Collective Consumer Arbitration in Spain: A Civil Law Response to U.S.-Style Class Arbitration
For years, the international legal community has debated the propriety of large-scale arbitration. Most of the analysis has focused on the pros and cons of class arbitration, based on the apparent assumption that any future forms of large-scale arbitration will follow the model initially developed by the United States in the 1980s. However, other types of group arbitration are also possible, as demonstrated by a unique form of collective consumer arbitration created by the Spanish legislature in 2008. The Spanish approach to large-scale arbitral proceedings is intriguing in a variety of ways, not the least of which is its ability to overcome some of the obstacles to U.S.-style class arbitration that arise as a matter of European and national constitutional law. However, the Spanish model also reflects a number of areas of concern. This Article therefore takes an in-depth look at the Spanish statute on collective consumer arbitration to determine whether the procedure offers a realistic and widely applicable civil law response to U.S.-style class arbitration.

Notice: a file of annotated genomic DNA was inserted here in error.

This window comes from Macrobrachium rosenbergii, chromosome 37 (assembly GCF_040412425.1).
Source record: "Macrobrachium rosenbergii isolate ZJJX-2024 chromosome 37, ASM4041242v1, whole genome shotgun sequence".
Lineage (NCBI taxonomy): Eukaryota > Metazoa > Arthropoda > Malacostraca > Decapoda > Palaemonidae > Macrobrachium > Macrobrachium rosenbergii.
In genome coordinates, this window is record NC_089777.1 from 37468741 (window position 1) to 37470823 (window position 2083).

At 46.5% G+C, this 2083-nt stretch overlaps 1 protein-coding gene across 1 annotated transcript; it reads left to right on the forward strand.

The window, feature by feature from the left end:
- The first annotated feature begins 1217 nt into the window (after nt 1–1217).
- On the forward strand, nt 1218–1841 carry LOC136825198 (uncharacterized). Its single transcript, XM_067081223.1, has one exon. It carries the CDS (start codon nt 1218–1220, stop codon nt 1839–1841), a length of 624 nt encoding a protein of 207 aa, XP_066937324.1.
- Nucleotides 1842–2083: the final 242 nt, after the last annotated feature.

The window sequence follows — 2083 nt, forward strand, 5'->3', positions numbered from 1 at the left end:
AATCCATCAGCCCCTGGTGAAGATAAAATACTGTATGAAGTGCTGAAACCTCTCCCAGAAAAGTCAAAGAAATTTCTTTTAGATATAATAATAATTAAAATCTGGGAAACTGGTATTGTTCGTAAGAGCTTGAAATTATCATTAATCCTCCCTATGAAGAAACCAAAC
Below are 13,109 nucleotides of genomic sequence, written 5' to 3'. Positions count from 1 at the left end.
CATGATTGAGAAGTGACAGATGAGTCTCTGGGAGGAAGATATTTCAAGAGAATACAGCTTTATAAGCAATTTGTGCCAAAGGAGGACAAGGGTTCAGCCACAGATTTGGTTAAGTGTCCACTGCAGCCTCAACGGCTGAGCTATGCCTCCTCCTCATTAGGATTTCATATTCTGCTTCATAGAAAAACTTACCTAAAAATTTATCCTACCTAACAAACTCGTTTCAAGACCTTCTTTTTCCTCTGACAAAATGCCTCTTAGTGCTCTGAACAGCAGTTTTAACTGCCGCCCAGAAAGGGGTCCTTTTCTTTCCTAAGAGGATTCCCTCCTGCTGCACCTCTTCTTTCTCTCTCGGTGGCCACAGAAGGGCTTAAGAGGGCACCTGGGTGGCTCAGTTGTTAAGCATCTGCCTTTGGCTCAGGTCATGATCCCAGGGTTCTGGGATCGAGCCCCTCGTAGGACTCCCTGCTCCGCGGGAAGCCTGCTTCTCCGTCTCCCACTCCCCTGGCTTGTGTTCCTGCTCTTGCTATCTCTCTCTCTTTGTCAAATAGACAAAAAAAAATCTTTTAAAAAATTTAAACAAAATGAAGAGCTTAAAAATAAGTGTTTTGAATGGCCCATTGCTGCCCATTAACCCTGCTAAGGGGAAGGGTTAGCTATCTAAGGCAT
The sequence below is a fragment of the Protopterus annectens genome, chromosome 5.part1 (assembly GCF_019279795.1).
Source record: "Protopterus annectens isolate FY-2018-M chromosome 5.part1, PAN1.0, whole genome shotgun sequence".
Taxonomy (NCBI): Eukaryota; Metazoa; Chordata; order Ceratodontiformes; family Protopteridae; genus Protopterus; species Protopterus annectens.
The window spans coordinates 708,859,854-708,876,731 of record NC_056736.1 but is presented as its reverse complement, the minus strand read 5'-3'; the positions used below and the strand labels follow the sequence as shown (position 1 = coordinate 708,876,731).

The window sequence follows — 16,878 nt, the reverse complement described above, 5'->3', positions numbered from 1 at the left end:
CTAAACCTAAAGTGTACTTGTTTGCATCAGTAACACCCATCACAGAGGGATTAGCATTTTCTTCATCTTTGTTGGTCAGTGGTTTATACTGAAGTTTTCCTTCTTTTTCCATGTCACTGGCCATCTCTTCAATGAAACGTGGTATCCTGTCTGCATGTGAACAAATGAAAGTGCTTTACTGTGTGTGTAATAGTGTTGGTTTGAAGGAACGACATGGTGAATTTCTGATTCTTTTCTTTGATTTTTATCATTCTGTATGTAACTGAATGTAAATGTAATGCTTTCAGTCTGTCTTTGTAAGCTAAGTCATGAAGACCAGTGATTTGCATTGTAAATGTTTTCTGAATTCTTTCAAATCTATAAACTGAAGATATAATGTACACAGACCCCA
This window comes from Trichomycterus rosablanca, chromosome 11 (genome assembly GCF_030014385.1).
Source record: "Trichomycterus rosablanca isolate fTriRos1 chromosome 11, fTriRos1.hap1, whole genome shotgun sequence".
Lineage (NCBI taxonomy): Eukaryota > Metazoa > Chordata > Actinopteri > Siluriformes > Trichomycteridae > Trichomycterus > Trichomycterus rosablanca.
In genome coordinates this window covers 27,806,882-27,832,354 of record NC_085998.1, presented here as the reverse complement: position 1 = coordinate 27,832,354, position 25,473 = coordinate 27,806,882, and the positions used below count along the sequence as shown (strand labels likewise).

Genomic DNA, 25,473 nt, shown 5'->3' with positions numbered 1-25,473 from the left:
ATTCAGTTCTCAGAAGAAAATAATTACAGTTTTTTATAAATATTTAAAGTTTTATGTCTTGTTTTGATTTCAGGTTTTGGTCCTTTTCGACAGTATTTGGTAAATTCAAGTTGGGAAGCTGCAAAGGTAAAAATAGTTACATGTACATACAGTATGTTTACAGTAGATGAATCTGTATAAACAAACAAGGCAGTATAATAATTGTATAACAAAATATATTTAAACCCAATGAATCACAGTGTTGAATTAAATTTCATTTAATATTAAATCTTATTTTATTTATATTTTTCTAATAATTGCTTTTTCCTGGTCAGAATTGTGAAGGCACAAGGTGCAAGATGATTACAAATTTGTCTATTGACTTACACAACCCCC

S.I. Strong, Collective Consumer Arbitration in Spain: A Civil Law Response to U.S.-Style Class Arbitration, 30 J. Int’l Arb., (forthcoming 2013).
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